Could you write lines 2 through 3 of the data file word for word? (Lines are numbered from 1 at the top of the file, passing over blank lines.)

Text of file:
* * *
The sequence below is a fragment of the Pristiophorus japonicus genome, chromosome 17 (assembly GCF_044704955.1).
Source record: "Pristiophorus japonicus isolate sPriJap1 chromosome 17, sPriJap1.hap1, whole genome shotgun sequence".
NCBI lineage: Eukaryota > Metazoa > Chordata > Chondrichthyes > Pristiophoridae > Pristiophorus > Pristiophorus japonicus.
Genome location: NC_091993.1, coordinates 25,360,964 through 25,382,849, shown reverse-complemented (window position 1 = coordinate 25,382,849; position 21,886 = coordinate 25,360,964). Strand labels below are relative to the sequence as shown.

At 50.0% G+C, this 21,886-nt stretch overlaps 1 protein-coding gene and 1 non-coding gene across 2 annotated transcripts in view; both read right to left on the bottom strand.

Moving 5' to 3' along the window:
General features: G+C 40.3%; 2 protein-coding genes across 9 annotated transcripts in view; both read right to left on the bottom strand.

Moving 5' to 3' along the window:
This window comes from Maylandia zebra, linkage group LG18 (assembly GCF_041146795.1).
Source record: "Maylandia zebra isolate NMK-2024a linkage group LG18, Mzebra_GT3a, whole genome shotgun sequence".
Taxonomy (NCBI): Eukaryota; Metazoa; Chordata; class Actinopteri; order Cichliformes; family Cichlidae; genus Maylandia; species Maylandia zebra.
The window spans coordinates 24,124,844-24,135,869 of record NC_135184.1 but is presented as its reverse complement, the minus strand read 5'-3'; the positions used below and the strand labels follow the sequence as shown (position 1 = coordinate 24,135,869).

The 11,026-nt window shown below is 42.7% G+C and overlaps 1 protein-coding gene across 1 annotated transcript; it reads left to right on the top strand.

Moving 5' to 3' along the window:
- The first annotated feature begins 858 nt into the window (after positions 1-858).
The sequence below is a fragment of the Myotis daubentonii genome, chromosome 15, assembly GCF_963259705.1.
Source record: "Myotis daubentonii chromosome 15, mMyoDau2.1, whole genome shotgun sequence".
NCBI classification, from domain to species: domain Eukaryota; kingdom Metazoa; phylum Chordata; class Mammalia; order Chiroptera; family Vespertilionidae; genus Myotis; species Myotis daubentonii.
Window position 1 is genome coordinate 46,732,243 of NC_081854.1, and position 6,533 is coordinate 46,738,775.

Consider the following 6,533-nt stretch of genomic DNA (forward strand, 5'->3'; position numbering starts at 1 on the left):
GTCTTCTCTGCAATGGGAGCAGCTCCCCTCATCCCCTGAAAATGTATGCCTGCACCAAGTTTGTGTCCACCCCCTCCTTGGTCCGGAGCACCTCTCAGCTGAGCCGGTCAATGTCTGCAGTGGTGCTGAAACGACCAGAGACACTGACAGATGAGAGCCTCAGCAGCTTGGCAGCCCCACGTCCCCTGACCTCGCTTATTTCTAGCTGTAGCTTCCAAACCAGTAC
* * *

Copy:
Source record: "Pristiophorus japonicus isolate sPriJap1 chromosome 17, sPriJap1.hap1, whole genome shotgun sequence".
NCBI lineage: Eukaryota > Metazoa > Chordata > Chondrichthyes > Pristiophoridae > Pristiophorus > Pristiophorus japonicus.